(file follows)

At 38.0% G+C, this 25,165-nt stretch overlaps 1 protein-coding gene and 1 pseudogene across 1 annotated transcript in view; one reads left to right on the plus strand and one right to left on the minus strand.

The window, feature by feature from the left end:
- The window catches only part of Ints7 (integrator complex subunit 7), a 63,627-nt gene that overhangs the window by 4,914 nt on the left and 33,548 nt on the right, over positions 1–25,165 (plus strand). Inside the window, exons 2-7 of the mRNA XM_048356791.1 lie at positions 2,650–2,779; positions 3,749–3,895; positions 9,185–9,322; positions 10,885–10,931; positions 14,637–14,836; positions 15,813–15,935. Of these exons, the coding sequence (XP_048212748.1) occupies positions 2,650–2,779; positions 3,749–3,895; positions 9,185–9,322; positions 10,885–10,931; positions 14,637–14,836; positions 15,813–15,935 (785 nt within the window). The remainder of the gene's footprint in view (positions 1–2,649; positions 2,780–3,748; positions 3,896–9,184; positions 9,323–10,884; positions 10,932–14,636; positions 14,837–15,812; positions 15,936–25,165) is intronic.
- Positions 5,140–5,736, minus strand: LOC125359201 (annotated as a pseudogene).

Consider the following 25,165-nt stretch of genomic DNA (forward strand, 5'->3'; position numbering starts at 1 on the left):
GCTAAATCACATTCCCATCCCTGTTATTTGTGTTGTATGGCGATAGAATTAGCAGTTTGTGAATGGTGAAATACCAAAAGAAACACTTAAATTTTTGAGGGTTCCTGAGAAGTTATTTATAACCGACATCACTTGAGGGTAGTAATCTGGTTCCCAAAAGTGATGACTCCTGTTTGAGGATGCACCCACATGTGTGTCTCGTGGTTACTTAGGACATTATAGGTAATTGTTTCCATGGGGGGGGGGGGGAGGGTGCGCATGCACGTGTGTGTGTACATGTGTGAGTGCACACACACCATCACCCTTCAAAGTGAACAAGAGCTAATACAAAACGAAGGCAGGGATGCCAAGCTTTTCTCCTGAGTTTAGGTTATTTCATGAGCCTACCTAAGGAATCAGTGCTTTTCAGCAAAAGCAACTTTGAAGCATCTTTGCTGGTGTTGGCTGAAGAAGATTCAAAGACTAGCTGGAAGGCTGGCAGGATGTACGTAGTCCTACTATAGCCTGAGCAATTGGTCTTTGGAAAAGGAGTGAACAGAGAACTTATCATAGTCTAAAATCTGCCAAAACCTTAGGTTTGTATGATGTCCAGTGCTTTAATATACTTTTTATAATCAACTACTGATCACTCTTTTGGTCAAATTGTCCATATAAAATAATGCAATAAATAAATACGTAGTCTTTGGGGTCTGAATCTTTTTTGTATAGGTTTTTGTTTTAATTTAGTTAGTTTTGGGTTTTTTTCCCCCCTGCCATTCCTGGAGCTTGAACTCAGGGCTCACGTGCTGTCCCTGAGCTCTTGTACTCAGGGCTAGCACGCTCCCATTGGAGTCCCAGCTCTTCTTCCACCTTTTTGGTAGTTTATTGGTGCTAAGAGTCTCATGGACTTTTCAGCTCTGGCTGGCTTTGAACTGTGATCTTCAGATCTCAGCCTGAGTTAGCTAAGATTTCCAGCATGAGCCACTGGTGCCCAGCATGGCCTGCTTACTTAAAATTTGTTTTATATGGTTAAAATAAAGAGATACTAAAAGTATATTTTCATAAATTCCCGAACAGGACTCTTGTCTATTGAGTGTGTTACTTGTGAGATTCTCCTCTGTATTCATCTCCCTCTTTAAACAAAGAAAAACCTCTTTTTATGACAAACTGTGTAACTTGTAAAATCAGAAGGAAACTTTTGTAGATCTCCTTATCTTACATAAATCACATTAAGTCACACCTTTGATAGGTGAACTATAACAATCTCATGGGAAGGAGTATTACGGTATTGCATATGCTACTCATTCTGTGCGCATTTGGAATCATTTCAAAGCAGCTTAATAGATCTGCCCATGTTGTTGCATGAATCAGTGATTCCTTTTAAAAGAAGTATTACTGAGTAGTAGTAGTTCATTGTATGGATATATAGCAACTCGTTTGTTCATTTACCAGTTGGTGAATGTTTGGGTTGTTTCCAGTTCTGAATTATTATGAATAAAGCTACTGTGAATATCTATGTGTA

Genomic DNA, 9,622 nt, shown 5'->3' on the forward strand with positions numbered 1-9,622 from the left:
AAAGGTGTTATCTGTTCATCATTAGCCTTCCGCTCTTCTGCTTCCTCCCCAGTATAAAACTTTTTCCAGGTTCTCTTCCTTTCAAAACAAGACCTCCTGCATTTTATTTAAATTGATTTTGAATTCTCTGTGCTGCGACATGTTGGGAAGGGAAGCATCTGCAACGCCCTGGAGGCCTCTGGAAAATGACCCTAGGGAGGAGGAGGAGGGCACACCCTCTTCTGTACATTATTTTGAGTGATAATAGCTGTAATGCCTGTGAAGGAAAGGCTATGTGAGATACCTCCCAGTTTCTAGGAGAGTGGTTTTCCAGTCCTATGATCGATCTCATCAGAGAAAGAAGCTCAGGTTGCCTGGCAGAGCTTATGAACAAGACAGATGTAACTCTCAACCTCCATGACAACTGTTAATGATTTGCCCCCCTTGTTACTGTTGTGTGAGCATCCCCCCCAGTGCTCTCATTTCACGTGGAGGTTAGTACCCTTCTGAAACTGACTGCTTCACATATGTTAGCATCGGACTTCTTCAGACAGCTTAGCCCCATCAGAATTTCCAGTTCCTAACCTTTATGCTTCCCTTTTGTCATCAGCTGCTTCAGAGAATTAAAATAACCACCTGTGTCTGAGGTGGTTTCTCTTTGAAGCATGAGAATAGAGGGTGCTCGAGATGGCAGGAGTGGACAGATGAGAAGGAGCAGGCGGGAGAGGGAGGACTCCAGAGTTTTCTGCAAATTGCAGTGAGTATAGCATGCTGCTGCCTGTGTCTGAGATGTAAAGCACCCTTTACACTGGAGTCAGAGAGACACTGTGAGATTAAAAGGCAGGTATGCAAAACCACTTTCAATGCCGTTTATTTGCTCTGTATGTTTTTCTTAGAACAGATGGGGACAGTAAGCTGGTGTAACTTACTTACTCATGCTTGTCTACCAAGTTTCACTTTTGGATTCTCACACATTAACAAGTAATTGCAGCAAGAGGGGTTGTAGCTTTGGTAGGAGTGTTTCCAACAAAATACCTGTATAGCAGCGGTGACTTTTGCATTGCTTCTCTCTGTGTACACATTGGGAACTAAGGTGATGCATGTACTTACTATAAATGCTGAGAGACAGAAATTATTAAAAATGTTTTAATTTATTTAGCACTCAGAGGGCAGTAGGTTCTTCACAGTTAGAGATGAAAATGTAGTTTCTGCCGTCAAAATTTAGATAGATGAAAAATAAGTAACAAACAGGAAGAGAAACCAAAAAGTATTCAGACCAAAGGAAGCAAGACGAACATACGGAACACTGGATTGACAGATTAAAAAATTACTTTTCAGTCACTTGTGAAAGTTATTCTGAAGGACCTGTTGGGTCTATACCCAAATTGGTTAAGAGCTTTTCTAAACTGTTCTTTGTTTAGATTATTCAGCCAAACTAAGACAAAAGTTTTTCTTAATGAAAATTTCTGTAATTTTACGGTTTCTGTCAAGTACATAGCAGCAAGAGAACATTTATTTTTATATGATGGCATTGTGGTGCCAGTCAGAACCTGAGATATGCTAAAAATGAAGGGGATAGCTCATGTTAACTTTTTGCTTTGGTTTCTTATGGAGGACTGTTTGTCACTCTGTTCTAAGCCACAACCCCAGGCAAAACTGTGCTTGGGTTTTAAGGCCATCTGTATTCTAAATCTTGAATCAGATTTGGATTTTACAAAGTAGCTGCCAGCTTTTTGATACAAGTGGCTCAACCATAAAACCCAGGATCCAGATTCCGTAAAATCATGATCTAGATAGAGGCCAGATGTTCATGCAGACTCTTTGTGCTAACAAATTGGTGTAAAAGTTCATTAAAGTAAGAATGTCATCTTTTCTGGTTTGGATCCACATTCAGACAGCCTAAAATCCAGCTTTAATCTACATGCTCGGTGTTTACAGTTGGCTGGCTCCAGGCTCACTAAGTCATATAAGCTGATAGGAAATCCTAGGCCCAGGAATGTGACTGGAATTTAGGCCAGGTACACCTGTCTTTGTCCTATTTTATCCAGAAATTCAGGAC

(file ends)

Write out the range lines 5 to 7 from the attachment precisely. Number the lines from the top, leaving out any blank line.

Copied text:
Consider the following 25,165-nt stretch of genomic DNA (forward strand, 5'->3'; position numbering starts at 1 on the left):
GCTAAATCACATTCCCATCCCTGTTATTTGTGTTGTATGGCGATAGAATTAGCAGTTTGTGAATGGTGAAATACCAAAAGAAACACTTAAATTTTTGAGGGTTCCTGAGAAGTTATTTATAACCGACATCACTTGAGGGTAGTAATCTGGTTCCCAAAAGTGATGACTCCTGTTTGAGGATGCACCCACATGTGTGTCTCGTGGTTACTTAGGACATTATAGGTAATTGTTTCCATGGGGGGGGGGGGGAGGGTGCGCATGCACGTGTGTGTGTACATGTGTGAGTGCACACACACCATCACCCTTCAAAGTGAACAAGAGCTAATACAAAACGAAGGCAGGGATGCCAAGCTTTTCTCCTGAGTTTAGGTTATTTCATGAGCCTACCTAAGGAATCAGTGCTTTTCAGCAAAAGCAACTTTGAAGCATCTTTGCTGGTGTTGGCTGAAGAAGATTCAAAGACTAGCTGGAAGGCTGGCAGGATGTACGTAGTCCTACTATAGCCTGAGCAATTGGTCTTTGGAAAAGGAGTGAACAGAGAACTTATCATAGTCTAAAATCTGCCAAAACCTTAGGTTTGTATGATGTCCAGTGCTTTAATATACTTTTTATAATCAACTACTGATCACTCTTTTGGTCAAATTGTCCATATAAAATAATGCAATAAATAAATACGTAGTCTTTGGGGTCTGAATCTTTTTTGTATAGGTTTTTGTTTTAATTTAGTTAGTTTTGGGTTTTTTTCCCCCCTGCCATTCCTGGAGCTTGAACTCAGGGCTCACGTGCTGTCCCTGAGCTCTTGTACTCAGGGCTAGCACGCTCCCATTGGAGTCCCAGCTCTTCTTCCACCTTTTTGGTAGTTTATTGGTGCTAAGAGTCTCATGGACTTTTCAGCTCTGGCTGGCTTTGAACTGTGATCTTCAGATCTCAGCCTGAGTTAGCTAAGATTTCCAGCATGAGCCACTGGTGCCCAGCATGGCCTGCTTACTTAAAATTTGTTTTATATGGTTAAAATAAAGAGATACTAAAAGTATATTTTCATAAATTCCCGAACAGGACTCTTGTCTATTGAGTGTGTTACTTGTGAGATTCTCCTCTGTATTCATCTCCCTCTTTAAACAAAGAAAAACCTCTTTTTATGACAAACTGTGTAACTTGTAAAATCAGAAGGAAACTTTTGTAGATCTCCTTATCTTACATAAATCACATTAAGTCACACCTTTGATAGGTGAACTATAACAATCTCATGGGAAGGAGTATTACGGTATTGCATATGCTACTCATTCTGTGCGCATTTGGAATCATTTCAAAGCAGCTTAATAGATCTGCCCATGTTGTTGCATGAATCAGTGATTCCTTTTAAAAGAAGTATTACTGAGTAGTAGTAGTTCATTGTATGGATATATAGCAACTCGTTTGTTCATTTACCAGTTGGTGAATGTTTGGGTTGTTTCCAGTTCTGAATTATTATGAATAAAGCTACTGTGAATATCTATGTGTA

Genomic DNA, 9,622 nt, shown 5'->3' on the forward strand with positions numbered 1-9,622 from the left: